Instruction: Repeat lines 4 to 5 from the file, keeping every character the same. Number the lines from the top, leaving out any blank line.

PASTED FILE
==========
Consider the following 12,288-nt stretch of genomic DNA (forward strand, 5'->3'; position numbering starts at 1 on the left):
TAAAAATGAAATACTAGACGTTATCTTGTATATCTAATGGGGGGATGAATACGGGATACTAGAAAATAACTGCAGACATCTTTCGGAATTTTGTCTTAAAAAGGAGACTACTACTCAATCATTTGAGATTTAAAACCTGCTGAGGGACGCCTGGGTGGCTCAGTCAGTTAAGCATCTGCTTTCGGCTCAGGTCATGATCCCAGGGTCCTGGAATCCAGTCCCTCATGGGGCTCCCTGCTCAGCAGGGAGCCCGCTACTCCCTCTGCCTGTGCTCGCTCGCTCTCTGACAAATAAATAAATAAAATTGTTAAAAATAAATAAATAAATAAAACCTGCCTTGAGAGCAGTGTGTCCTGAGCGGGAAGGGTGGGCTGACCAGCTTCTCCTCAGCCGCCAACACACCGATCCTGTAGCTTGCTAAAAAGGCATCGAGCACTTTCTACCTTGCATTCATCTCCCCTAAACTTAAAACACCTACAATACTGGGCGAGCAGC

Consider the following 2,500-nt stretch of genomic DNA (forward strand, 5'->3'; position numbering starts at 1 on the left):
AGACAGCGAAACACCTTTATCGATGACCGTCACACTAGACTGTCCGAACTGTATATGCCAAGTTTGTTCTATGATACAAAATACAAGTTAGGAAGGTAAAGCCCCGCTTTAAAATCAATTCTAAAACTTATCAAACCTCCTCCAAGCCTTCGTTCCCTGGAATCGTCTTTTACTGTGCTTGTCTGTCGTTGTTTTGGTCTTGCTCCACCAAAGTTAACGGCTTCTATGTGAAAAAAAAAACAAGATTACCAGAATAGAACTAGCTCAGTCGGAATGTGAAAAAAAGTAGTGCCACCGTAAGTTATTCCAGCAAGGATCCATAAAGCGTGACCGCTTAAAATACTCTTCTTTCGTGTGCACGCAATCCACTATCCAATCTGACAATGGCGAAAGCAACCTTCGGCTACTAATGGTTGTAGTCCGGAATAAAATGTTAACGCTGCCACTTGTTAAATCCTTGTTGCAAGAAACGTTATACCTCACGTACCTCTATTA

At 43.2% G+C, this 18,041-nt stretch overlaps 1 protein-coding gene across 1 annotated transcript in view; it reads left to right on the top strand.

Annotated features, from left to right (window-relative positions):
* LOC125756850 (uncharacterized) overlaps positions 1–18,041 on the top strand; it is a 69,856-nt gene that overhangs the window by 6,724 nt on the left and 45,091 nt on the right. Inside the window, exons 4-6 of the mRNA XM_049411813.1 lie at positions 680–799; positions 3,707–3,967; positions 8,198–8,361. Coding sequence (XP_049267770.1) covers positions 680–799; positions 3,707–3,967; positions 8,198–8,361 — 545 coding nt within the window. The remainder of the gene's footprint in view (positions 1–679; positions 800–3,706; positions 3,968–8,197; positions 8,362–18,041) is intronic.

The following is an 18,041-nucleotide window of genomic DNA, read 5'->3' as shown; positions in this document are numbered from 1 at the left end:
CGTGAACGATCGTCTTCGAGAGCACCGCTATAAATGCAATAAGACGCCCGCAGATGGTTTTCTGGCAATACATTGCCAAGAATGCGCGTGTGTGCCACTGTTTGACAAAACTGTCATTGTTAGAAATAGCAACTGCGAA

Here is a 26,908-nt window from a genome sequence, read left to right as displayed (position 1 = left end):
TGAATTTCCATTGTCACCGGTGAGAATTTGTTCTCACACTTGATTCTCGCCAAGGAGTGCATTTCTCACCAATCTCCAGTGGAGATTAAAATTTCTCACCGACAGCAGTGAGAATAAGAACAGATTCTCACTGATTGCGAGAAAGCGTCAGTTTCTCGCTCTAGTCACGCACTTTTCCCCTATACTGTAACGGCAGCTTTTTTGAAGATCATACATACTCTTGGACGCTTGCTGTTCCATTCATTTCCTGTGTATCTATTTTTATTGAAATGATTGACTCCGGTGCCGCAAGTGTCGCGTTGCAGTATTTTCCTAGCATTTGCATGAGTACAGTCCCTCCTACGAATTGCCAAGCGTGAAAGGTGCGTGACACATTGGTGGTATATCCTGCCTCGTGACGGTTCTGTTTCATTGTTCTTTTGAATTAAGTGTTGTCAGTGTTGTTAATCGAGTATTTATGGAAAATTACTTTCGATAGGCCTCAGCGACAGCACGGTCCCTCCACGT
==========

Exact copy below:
AGACAGCGAAACACCTTTATCGATGACCGTCACACTAGACTGTCCGAACTGTATATGCCAAGTTTGTTCTATGATACAAAATACAAGTTAGGAAGGTAAAGCCCCGCTTTAAAATCAATTCTAAAACTTATCAAACCTCCTCCAAGCCTTCGTTCCCTGGAATCGTCTTTTACTGTGCTTGTCTGTCGTTGTTTTGGTCTTGCTCCACCAAAGTTAACGGCTTCTATGTGAAAAAAAAAACAAGATTACCAGAATAGAACTAGCTCAGTCGGAATGTGAAAAAAAGTAGTGCCACCGTAAGTTATTCCAGCAAGGATCCATAAAGCGTGACCGCTTAAAATACTCTTCTTTCGTGTGCACGCAATCCACTATCCAATCTGACAATGGCGAAAGCAACCTTCGGCTACTAATGGTTGTAGTCCGGAATAAAATGTTAACGCTGCCACTTGTTAAATCCTTGTTGCAAGAAACGTTATACCTCACGTACCTCTATTA

At 43.2% G+C, this 18,041-nt stretch overlaps 1 protein-coding gene across 1 annotated transcript in view; it reads left to right on the top strand.